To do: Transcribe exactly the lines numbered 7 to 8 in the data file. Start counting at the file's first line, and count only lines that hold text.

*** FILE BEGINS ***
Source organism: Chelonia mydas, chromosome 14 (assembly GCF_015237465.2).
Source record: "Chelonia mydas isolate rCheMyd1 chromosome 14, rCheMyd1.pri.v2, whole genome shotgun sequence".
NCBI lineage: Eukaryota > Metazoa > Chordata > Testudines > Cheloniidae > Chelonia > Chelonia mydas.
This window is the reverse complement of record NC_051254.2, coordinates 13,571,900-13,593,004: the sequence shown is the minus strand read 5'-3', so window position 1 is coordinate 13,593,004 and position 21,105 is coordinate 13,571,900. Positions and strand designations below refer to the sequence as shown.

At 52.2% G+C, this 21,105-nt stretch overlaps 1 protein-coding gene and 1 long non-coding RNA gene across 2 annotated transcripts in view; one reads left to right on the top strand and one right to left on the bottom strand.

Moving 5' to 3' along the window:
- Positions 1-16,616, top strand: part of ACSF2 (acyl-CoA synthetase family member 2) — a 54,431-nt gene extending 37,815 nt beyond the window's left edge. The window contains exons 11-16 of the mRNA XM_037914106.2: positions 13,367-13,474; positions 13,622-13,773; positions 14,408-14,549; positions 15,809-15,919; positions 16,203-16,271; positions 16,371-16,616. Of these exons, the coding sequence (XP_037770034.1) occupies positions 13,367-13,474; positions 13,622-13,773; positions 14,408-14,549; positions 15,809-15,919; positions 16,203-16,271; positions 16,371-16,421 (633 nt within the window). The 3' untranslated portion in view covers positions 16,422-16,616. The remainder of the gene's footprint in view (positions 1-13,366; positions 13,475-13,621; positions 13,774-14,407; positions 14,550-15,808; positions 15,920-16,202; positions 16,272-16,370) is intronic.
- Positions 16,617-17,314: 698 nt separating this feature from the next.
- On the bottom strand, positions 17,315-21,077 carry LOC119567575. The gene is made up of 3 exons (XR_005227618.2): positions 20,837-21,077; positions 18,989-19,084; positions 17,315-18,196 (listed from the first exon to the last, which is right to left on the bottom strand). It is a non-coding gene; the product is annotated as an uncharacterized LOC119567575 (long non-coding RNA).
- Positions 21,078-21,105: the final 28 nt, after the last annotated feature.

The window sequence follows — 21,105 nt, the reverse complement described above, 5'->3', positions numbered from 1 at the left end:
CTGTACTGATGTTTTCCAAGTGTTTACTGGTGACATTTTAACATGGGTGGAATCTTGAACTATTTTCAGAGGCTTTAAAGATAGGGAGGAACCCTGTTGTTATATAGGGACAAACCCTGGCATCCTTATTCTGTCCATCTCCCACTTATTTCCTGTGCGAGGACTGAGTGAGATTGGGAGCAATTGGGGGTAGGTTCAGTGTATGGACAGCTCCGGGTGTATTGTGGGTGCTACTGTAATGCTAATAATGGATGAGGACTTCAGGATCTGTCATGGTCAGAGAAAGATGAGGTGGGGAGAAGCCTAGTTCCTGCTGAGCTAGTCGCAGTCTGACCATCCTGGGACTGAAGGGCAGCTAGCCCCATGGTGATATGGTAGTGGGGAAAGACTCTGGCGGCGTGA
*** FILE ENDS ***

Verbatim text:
- Positions 1-16,616, top strand: part of ACSF2 (acyl-CoA synthetase family member 2) — a 54,431-nt gene extending 37,815 nt beyond the window's left edge. The window contains exons 11-16 of the mRNA XM_037914106.2: positions 13,367-13,474; positions 13,622-13,773; positions 14,408-14,549; positions 15,809-15,919; positions 16,203-16,271; positions 16,371-16,616. Of these exons, the coding sequence (XP_037770034.1) occupies positions 13,367-13,474; positions 13,622-13,773; positions 14,408-14,549; positions 15,809-15,919; positions 16,203-16,271; positions 16,371-16,421 (633 nt within the window). The 3' untranslated portion in view covers positions 16,422-16,616. The remainder of the gene's footprint in view (positions 1-13,366; positions 13,475-13,621; positions 13,774-14,407; positions 14,550-15,808; positions 15,920-16,202; positions 16,272-16,370) is intronic.
- Positions 16,617-17,314: 698 nt separating this feature from the next.